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Ketorolac tromethamine ophthalmic solution 0.45%, a third-generation formulation of the nonsteroidal anti-inflammatory drug, had a highly beneficial effect on visual acuity after cataract surgery in a recent study.
Twice-daily application of the drug was well tolerated and effective in reducing pain and inflammation, said Eric D. Donnenfeld, MD, at the annual meeting of the American Society of Cataract and Refractive Surgery.
"NSAIDs are used to alleviate ocular inflammation and pain after cataract surgery," said Dr. Donnenfeld, founding partner of Ophthalmic Consultants of Long Island, Rockville Centre, NY and Connecticut, and professor of ophthalmology at New York University Medical Center, New York.
The important changes in the formulation of the drug were the addition of carboxymethylcellulose; the absence of preservatives, surfactants, and chelating agents; and a decrease in pH from 7.4 to 6.8. These factors resulted in higher bioavailability of the drug by two- to three-fold in the ocular tissues.
Dr. Donnenfeld and colleagues conducted two randomized, multicenter, double-masked, vehicle-controlled studies in which they studied the efficacy and safety of ketorolac 0.45% instilled twice daily for relieving pain and inflammation in patients undergoing cataract surgery.
The investigators also looked at patients' recovery of VA.
The patients underwent uncomplicated, extracapsular phacoemulsification with posterior chamber implantation of an IOL. Ketorolac 0.45% or the vehicle was instilled twice daily starting 1 day preoperatively and continuing for 14 days after surgery.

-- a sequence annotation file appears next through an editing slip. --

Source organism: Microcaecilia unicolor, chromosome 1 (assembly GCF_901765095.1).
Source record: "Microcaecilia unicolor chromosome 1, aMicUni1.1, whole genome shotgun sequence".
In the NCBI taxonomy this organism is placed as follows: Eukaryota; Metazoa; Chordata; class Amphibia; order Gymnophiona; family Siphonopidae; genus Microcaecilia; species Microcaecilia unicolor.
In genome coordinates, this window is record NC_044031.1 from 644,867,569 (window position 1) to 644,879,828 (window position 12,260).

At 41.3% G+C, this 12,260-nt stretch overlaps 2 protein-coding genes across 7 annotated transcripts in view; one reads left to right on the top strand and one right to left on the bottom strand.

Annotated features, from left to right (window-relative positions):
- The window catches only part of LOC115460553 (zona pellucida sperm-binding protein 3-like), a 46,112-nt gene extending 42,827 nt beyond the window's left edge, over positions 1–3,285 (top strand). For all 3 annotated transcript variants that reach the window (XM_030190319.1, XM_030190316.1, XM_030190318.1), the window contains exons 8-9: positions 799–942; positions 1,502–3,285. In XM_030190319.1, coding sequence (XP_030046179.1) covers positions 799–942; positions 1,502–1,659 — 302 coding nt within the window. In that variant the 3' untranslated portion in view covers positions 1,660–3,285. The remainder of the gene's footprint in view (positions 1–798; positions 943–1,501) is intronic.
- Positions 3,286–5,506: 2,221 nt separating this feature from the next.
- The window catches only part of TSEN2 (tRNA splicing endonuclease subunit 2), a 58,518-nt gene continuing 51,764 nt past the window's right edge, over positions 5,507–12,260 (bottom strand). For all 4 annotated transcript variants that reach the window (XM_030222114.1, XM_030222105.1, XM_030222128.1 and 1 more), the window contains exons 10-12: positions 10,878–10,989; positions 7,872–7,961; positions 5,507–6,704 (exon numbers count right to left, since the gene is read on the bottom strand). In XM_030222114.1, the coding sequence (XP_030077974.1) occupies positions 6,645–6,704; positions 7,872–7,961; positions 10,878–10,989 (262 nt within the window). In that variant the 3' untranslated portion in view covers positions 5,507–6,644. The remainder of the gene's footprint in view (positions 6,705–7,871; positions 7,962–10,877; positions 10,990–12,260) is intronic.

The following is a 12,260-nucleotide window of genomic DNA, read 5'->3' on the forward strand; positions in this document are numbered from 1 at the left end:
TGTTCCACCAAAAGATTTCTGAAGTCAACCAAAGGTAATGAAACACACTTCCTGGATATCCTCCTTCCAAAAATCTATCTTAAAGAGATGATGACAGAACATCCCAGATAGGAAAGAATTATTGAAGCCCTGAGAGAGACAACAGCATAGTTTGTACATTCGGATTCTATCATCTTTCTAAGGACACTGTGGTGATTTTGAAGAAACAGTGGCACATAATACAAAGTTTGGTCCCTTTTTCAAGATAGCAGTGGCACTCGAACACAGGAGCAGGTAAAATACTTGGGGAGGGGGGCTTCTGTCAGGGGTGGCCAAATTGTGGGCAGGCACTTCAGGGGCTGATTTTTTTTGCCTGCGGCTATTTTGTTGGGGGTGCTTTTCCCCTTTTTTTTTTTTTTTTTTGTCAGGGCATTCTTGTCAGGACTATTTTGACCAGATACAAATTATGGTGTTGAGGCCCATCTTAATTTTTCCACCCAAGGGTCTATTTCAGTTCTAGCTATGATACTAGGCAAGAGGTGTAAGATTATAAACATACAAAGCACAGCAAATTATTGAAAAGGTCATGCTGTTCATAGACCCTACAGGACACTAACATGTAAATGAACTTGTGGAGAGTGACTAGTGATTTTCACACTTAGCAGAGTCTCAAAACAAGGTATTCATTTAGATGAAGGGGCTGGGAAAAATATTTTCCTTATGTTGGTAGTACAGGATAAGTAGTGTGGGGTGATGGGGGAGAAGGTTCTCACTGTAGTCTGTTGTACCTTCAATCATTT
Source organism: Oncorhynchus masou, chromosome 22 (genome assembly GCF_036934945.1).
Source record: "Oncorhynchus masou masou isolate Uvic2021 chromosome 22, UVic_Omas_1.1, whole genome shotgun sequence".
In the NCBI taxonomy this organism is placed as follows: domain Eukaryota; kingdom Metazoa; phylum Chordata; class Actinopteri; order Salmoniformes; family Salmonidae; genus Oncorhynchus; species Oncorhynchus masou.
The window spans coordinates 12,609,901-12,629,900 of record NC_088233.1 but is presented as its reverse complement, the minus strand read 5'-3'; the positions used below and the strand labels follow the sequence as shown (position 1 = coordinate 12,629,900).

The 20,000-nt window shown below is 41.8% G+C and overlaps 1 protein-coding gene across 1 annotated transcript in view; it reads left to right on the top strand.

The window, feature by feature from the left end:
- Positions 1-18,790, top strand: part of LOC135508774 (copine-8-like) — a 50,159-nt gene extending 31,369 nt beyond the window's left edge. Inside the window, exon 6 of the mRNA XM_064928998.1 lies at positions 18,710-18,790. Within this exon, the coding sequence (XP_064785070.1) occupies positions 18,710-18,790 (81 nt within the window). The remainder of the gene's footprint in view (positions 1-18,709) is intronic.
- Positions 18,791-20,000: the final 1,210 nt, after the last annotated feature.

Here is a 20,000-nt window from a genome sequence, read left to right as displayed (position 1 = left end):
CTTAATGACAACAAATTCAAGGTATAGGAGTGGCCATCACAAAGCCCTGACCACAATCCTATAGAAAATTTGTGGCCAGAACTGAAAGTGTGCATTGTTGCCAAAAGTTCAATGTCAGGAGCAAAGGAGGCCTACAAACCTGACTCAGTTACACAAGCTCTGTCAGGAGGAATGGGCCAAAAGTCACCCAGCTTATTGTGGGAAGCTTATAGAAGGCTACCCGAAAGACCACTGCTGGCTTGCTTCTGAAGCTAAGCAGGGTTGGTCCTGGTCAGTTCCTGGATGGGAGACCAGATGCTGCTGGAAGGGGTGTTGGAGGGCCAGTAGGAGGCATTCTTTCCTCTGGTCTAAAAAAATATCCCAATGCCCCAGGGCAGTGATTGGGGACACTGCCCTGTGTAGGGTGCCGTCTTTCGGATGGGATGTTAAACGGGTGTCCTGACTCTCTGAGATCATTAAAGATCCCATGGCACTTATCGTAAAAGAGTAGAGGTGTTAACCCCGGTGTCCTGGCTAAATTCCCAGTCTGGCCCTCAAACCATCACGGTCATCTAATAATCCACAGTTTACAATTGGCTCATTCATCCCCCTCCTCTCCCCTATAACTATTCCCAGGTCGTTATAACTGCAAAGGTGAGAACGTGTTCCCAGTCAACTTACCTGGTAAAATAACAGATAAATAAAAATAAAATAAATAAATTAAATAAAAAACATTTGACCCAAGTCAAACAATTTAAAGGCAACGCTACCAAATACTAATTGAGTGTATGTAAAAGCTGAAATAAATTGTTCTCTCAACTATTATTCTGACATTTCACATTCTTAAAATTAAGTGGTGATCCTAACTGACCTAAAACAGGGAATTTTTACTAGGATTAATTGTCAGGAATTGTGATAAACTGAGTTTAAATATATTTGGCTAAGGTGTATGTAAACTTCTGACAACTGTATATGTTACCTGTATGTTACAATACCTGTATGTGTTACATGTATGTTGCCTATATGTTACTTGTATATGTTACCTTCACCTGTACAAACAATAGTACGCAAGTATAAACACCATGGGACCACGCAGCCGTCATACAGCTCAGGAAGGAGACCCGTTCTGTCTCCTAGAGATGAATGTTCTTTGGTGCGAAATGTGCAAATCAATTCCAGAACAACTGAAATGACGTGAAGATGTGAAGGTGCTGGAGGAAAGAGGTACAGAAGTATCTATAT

The investigators looked at the percentage of patients who had an increase in their baseline best-corrected visual acuity (BCVA) of 3 or more lines, the percentage with a summed ocular inflammation score of 0 for anterior chamber cell and flare on day 14, and the percentage without pain 24 hours after surgery.
The patients were evaluated postoperatively on days 1, 3, 7, and 14. A total of 511 patients were included in the two studies, he said.
Baseline median BCVA in the ketorolac 0.45% group (n = 301 to 315) was 20/40 and 20/50 in the vehicle group (n = 116 to 155). The difference between the two was not significant (p = 0.321).
Dr. Donnenfeld said that a significantly (p = 0.02) higher percentage of patients treated with ketorolac 0.45% than those treated with vehicle had an improvement in the BCVA of 3 or more lines compared with baseline on days 7 and 14 postoperatively (54.4% compared with 39.1% and 60.5% and 44.0%, respectively).
He also said that the rates of the drug's adverse effects on the cornea (including corneal edema, corneal abrasion, and corneal striae) and macular edema were 5.2% (17/330) in the ketorolac group and 8.6% (14/163) in the vehicle group. There was no significant (p = 0.139) difference between the groups.